By Ora Cook
“I never feel like a failure just because something I tried has failed.” Dolly Parton
Have you ever held yourself back from chasing your dreams because you didn’t want to be
considered a failure? I have.
I’ve accomplished a lot, yet the fear of being perceived as a failure has kept me living small, you know, beneath my potential.
The message people gave me is that when I failed, it meant I was a failure. And, frankly, that’s not a status anyone wants. So, I avoided pursuing anything which did not guarantee success.
What I didn’t realize is that by avoiding failure, I was also avoiding success. Ouch, that hurts.
Failure is inevitable, and the only way to avoid it is to never aim for success. Because I didn’t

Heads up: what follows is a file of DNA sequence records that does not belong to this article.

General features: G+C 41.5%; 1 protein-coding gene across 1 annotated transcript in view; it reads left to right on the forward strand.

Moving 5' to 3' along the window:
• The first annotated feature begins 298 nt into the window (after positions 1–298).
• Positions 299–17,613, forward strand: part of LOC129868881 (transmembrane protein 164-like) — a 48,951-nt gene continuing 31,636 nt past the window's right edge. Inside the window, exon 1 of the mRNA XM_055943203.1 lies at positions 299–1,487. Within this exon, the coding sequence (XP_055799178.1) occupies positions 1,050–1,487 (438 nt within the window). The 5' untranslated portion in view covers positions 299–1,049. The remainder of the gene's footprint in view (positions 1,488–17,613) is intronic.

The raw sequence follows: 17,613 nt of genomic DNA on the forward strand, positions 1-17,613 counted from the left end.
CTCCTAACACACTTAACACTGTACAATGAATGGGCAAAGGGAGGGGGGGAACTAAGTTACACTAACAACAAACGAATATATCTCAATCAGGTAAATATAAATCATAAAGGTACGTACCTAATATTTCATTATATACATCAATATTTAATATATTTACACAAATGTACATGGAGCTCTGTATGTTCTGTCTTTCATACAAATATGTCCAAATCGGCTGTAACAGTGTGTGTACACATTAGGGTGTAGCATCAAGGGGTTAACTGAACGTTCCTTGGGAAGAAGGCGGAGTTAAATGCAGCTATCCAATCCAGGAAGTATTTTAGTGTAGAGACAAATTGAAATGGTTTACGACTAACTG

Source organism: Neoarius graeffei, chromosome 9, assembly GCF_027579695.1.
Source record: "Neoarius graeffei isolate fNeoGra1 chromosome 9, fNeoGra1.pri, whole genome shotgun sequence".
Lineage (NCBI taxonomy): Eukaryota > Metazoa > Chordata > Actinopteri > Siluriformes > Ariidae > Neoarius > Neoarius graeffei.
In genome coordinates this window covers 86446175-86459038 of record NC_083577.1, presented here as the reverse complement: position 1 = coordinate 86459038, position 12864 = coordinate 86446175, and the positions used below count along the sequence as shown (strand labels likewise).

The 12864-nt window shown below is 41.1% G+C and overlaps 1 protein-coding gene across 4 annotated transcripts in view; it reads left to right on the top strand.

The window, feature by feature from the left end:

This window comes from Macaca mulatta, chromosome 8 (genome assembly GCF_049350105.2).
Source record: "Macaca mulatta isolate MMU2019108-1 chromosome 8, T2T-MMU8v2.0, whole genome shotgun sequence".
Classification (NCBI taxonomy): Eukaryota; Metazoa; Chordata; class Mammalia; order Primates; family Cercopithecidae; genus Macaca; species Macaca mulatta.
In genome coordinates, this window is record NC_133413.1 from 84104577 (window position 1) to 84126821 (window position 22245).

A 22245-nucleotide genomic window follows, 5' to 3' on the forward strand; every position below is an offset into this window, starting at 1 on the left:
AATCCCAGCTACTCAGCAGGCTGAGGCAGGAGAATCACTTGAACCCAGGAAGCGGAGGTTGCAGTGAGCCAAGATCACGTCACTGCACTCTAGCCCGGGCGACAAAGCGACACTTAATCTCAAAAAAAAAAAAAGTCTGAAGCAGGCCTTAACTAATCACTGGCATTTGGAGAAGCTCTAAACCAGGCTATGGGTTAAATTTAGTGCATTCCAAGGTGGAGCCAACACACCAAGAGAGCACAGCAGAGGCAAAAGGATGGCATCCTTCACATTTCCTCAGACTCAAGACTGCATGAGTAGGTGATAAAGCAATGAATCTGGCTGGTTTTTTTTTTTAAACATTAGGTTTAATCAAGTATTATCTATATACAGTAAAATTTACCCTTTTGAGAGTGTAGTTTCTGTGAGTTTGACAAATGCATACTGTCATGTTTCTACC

want to continue passing on my dreams, I had to learn that failing does not mean I am a failure. So, how can you break free from the misleading messages of failure? It’s a process, but applying these three tips will get you started.
Three ways to change your beliefs about failure
1. Separate your who from your do Who you are and what you do are two different things. Who you are is determined by your personality, character traits, gifts, talents and skills. What you do is an action. If you fail at a task, it does not change your persona, unless you allow it. Even if you allow it, it was you who made the change, not the failed effort.
Yes, people will try to convince you that when you fail at an endeavor, it reflects who you are as a person. This information is so misleading. Don’t believe it.
I have never seen a personality assessment which has failure as a determination and hopefully I never will.
Because most people tie their self-esteem, self- worth, and self-acceptance to what they do, they easily fall into the trap of believing they are a failure when things do not work out. This concept is so misleading. Personality and character traits determine your self-worth. Not an outcome.